Defining Governments

Defining Governments

There are two kinds of people: those who do the work and those who take the credit. Be the first kind; there is less competition. Indria Ghandi (paraphrase).

Jan. 3, 2016

The chicken they served for lunch, today, must have died arthritic scrawny leg, without much meat on the bone.

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Happy Birthday, Ellen Baldwin, wherever you are.

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Injustice 2

Picture soure: Occupy Democrats.

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There is something wrong with America. Maybe it’s always been wrong and more of us are beginning to realize not only how wrong, but how deep in the bone of the citizenship this wrong is.

A week, or two, ago, I quoted John Suart Mill on something, I forget what. A nephew seemed to take issue with the quote and wrote something to the effect that he’d had college professers that had disagreed with Mills. He offered to instruct me in “Political Science” based on what he’d learned from college courses. I have no objection to being made aware of the various views and opinions I have yet to encounter, but, somehow, the idea of being instructed has the ring of catechisis about it.

There are three basic kinds of Government: The first is a single, absolute ruler, the second is rule by Oligarchy, and the third is, loosely defined, democracy. Elements of any, or both, of the other kind may be present in each, but in a limited fashion. The absolute ruler may have a council of advisers, the oligarchy may have some democratic way of reaching decisions, and Democracy may have divisions of party lines, but the primary expression of governance, the primary Power, remains. Any theory of political science, and I could be wrong, will favor one of those three.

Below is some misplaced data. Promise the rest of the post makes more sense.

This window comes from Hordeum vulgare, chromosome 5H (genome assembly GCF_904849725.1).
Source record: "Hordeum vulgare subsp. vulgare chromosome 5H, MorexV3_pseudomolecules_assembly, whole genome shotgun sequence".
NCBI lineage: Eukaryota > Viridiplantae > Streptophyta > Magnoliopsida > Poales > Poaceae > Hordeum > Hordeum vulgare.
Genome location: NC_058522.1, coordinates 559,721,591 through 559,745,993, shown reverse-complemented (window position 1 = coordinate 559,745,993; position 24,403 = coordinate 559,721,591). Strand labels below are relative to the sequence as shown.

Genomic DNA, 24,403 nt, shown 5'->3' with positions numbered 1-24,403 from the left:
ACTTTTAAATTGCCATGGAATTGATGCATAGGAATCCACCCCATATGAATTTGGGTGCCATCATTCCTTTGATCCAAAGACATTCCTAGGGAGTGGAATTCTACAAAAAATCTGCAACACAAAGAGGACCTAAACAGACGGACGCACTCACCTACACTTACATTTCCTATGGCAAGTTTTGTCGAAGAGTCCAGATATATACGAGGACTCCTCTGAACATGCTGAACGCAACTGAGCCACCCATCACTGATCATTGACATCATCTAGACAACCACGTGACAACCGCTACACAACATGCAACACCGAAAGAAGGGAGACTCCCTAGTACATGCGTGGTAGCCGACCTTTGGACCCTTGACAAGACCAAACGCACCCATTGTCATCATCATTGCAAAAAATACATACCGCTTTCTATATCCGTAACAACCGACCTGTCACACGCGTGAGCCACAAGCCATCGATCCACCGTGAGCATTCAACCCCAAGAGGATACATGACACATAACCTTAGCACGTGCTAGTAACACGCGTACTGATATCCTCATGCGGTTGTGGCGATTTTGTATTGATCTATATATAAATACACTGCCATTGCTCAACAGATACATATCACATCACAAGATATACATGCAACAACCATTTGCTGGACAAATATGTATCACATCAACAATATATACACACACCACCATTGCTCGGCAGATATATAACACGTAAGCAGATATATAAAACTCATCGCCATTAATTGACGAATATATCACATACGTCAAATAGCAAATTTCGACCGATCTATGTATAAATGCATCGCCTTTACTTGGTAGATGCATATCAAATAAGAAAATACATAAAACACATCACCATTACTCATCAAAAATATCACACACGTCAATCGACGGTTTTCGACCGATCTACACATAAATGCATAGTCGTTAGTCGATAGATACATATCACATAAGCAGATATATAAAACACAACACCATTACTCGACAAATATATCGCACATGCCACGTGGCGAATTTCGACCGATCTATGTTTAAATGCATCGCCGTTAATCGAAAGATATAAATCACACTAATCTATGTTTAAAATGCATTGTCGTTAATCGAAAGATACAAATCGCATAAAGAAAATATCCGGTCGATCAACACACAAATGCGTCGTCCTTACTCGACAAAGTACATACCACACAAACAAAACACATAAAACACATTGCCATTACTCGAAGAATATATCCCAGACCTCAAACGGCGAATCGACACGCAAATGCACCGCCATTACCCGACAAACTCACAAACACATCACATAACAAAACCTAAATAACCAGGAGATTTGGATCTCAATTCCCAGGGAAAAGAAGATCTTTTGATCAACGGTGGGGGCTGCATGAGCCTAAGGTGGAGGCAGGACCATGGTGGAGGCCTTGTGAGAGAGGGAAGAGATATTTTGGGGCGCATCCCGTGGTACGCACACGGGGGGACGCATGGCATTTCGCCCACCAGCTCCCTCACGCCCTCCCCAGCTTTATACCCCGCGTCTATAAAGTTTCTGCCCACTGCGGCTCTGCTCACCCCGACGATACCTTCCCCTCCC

Advocates of absolute rule cite leadership stability, leadership focus. Absloute ruler are not partisan because they do not need a majority approval, they don’t seek votes by pampering to special interests, and they cannot, creditably, share blame for errors.

An oligarchy is more efficienct than a democracy, less bureaucratic. Decisions happen quickly, women can ascent to positions of power more quickly, and debate still exists, (but only) among those within the oligarch, for lack of a better word, class. These are the major arguments for rule by a few.

Of the three, democracy is the messiest. At its best, it protects the interests of its citizenship, prevents the monopoly of authority, and it promotes equality and change.. Its leaders are chosen by the people. The down-side is that it only works when, at least, a significant number of the citizenship is educated and engaged.

 

 

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About elrondsilvermaul

I never know what to say about myself. I let what I write try to speak as to who I am. I can only add, here, that I am 72, live in a nursing home, am twenty years a cancer survivor, and identify as a gay male. I intend to use this blog as storage for poems? written over the long years (and still being written). This does not preclude other uses.
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